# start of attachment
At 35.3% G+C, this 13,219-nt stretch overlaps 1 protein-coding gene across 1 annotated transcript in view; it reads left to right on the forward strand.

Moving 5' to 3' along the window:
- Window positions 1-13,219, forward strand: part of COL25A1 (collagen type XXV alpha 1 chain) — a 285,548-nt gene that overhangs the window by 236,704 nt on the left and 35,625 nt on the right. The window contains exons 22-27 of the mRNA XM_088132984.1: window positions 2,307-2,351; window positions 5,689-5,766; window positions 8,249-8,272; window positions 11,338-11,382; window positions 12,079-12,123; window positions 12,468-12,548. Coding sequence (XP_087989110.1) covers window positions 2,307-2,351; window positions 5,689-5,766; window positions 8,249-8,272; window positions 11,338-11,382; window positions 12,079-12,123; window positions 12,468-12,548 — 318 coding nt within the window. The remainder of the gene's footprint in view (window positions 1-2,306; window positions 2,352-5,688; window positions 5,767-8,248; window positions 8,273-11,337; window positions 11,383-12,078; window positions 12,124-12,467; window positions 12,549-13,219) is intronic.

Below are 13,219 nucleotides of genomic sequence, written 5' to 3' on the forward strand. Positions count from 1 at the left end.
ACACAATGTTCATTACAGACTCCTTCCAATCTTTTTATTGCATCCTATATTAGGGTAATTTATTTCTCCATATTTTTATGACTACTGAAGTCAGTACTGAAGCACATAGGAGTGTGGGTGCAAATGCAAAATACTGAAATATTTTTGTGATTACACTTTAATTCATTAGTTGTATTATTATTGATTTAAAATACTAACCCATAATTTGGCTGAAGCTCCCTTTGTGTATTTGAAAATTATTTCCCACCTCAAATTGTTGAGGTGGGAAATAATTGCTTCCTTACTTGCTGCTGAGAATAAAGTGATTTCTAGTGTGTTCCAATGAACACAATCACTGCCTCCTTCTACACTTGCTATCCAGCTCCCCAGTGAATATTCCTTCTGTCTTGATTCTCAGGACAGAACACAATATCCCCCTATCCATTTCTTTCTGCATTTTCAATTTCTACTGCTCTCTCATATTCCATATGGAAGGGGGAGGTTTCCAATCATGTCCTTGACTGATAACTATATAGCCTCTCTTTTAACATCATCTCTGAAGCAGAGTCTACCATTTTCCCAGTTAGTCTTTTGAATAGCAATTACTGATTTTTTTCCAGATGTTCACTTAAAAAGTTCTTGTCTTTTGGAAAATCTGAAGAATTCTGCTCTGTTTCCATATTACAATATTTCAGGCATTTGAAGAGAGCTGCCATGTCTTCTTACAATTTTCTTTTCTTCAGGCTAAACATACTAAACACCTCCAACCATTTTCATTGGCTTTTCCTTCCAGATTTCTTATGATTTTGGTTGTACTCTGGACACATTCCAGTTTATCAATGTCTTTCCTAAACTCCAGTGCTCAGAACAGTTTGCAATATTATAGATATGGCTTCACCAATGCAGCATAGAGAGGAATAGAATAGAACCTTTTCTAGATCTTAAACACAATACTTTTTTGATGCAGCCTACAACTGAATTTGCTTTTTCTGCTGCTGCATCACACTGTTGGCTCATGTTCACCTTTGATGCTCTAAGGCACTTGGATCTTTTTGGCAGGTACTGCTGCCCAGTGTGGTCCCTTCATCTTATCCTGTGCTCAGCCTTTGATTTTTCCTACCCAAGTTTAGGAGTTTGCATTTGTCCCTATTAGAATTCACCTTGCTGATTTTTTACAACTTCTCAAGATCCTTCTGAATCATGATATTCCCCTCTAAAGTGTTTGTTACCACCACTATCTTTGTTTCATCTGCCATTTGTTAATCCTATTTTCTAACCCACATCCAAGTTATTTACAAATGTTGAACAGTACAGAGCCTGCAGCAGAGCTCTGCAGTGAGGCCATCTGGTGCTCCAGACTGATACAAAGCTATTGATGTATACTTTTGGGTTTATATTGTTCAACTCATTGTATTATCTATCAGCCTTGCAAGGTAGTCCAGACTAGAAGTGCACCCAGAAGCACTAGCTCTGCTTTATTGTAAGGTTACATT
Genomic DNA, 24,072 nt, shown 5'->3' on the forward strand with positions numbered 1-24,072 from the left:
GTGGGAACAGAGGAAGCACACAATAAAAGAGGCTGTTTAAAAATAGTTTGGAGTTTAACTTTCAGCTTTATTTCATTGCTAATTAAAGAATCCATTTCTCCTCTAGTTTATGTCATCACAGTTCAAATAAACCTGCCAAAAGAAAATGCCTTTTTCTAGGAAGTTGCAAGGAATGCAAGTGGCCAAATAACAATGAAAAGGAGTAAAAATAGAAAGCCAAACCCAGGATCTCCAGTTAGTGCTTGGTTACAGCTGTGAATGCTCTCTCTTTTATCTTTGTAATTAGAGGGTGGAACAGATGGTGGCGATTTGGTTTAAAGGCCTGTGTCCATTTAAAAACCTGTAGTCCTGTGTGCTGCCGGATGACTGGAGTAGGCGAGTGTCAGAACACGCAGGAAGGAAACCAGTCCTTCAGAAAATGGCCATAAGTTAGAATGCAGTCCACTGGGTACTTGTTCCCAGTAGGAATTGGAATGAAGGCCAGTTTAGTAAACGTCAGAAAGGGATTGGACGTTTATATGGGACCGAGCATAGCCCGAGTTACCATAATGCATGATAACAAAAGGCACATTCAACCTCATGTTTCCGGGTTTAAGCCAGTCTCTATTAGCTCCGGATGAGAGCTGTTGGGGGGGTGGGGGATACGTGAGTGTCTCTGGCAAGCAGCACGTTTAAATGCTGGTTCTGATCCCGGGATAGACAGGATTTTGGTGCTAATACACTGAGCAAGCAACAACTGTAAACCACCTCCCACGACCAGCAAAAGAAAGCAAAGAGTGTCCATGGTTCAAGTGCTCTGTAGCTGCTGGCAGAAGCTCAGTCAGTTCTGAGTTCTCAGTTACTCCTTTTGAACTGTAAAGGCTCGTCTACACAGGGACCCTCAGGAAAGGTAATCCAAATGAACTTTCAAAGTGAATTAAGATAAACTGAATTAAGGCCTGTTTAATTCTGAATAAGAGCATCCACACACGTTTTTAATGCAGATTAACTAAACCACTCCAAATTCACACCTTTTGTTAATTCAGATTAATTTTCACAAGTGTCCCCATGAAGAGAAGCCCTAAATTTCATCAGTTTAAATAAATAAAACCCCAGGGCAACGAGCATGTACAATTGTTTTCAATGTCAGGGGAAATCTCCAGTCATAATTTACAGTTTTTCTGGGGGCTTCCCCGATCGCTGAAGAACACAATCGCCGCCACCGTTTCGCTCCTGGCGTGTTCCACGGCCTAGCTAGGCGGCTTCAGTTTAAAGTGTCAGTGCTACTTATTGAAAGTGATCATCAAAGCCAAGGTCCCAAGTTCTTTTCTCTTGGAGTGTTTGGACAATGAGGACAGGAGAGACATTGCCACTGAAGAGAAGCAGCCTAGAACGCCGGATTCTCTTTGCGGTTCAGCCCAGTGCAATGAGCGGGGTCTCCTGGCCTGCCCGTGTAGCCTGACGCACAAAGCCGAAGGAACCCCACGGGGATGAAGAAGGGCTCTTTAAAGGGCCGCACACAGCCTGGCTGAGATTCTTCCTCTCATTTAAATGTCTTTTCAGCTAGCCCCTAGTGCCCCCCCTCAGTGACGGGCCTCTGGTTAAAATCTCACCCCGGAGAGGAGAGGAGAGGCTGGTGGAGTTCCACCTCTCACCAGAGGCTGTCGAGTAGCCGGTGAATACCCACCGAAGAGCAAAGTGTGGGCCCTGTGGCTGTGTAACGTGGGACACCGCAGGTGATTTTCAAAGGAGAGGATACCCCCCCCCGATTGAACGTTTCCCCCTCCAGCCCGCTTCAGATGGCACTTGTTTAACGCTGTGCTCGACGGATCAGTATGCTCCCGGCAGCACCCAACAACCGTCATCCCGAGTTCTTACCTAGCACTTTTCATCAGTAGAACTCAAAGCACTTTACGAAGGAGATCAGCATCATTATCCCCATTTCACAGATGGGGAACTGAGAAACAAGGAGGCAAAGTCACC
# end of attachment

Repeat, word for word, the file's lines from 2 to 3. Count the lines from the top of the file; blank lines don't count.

Moving 5' to 3' along the window:
- Window positions 1-13,219, forward strand: part of COL25A1 (collagen type XXV alpha 1 chain) — a 285,548-nt gene that overhangs the window by 236,704 nt on the left and 35,625 nt on the right. The window contains exons 22-27 of the mRNA XM_088132984.1: window positions 2,307-2,351; window positions 5,689-5,766; window positions 8,249-8,272; window positions 11,338-11,382; window positions 12,079-12,123; window positions 12,468-12,548. Coding sequence (XP_087989110.1) covers window positions 2,307-2,351; window positions 5,689-5,766; window positions 8,249-8,272; window positions 11,338-11,382; window positions 12,079-12,123; window positions 12,468-12,548 — 318 coding nt within the window. The remainder of the gene's footprint in view (window positions 1-2,306; window positions 2,352-5,688; window positions 5,767-8,248; window positions 8,273-11,337; window positions 11,383-12,078; window positions 12,124-12,467; window positions 12,549-13,219) is intronic.